Work Environment Helps Create Company Culture

Posted on May 16th 2012

Work Environment Helps Create Company Culture

This past week I had the wonderful opportunity of working with PADI (Professional Association of Diving Instructors). They support their customers (members) who run dive centers and resorts around the world. I presented a customer service speech at their headquarters in Southern California. As I toured their offices I noticed several things. Their walls were painted blue, like the ocean. There were dozens and dozens of large pictures of their members SCUBA diving. They have a pool for their employees to learn and practice diving, or to just relax in during lunch or after work. A nice locker room allows their employees to work out and ride bikes during lunch, so they can shower and return to work clean and refreshed. Surprisingly, this is exactly what I expected to see when I visited their building.

Peter McMillan and Chuck Pass own Pedro’s Planet, an office supplyImage company that specializes in environmentally conscious office products. They are big into recycling for their customers. Even their office furniture reflects their culture. The desks are made out of recycled materials. Wouldn’t expect anything less from a company whose favorite holiday is Earth Day, the annual celebration that reminds us to be “green.”

Zappos.com‘s offices are more traditional in that the employees work in cubicles. However, their culture is felt throughout the building. Maybe it is because their CEO and the rest of the executive team sit in cubicles, right in the middle of everyone else. Doesn’t that set the tone!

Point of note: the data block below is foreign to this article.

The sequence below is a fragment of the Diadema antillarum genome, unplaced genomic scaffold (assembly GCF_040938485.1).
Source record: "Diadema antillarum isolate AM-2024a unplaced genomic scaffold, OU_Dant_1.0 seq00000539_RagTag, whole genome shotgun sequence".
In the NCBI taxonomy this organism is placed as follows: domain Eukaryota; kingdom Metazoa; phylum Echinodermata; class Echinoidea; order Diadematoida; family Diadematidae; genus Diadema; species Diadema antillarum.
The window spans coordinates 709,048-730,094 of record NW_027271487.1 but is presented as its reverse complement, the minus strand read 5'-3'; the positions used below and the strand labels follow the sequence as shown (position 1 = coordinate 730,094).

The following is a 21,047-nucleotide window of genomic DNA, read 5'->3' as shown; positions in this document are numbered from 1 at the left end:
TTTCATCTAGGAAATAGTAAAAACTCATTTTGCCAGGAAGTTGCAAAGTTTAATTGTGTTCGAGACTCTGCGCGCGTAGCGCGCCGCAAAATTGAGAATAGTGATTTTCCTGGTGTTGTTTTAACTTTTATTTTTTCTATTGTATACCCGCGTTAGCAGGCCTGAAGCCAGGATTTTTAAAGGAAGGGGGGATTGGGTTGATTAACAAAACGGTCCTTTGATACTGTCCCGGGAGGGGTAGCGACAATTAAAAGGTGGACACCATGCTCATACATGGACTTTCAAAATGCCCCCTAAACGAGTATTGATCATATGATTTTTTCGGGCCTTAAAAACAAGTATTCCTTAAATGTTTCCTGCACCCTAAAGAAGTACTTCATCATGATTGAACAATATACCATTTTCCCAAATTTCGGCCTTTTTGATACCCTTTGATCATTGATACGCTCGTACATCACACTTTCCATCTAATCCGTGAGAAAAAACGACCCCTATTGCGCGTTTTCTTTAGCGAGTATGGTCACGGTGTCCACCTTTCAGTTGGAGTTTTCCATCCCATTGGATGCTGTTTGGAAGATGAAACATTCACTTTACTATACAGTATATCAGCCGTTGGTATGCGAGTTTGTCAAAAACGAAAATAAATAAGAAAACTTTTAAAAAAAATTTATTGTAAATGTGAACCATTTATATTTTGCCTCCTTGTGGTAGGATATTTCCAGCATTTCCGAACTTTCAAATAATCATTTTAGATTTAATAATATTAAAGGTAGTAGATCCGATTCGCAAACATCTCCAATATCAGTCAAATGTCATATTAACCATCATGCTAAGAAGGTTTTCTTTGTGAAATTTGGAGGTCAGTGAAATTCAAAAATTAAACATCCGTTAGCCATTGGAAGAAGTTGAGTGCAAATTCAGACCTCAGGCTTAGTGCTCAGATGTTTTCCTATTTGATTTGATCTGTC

The common thread through these examples is that the environment the employees work in matches the culture. Just observing the way the employees interact gives you a sense of the culture. The physical environment accentuates the culture.

I walk into my lawyer’s office. The first thing I notice are conference rooms with big wood tables. Everyone is dressed in conservative business suits and dresses. It’s expected.

I visited an ad agency that specializes in social media. It was like walking onto a set of Star Wars.  Somehow the feeling of creativity was felt. Maybe it was the lighting.Or, maybe it was the colors of the carpet and the walls. The bottom line is it worked and it felt right.

You don’t need a pool or a locker room to accentuate your culture. You can put up some art work – or take some down. You can paint some walls – or maybe knock out a wall. The physical layout and design of workspace may not make your culture, but it does make a statement. Take advantage of the opportunity to make that statement, for both your employees and your customers.


Cartoon: Cartoonresource /Shutterstock

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ShepHyken

Shep Hyken

Shep Hyken is a customer experience expert and the Chief Amazement Officer of Shepard Presentations. He is a New York Times and Wall Street Journal bestselling author and has been inducted into the National Speakers Association Hall of Fame for lifetime achievement in the speaking profession. Shep works with companies and organizations who want to build loyal relationships with their customers and employees.
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Comments

This is a great article that outlines a good working environment in the medical industry, specifically among nurses. Nurses have one of the hardest jobs within the health care field; being one I can recognize and appreciate what this article stands for. 

I am a nurse and had one heck of time trying to manage my team. It sucked the life out of me and made my work environment really hostile at times. As silly as it sounds, I googled "nurse team leader hard times at work" and found this article. It's simple but I pulled a bullet point from it each month trying it implement the recommendation until I had used all of them... not a bad result. My work environment improved and I gained a lot of confidence as a leader!

 

Here is the link:http://www.jobs.net/Article/CB-35-Talent-Network-Healthcare-5-Tips-Nurse...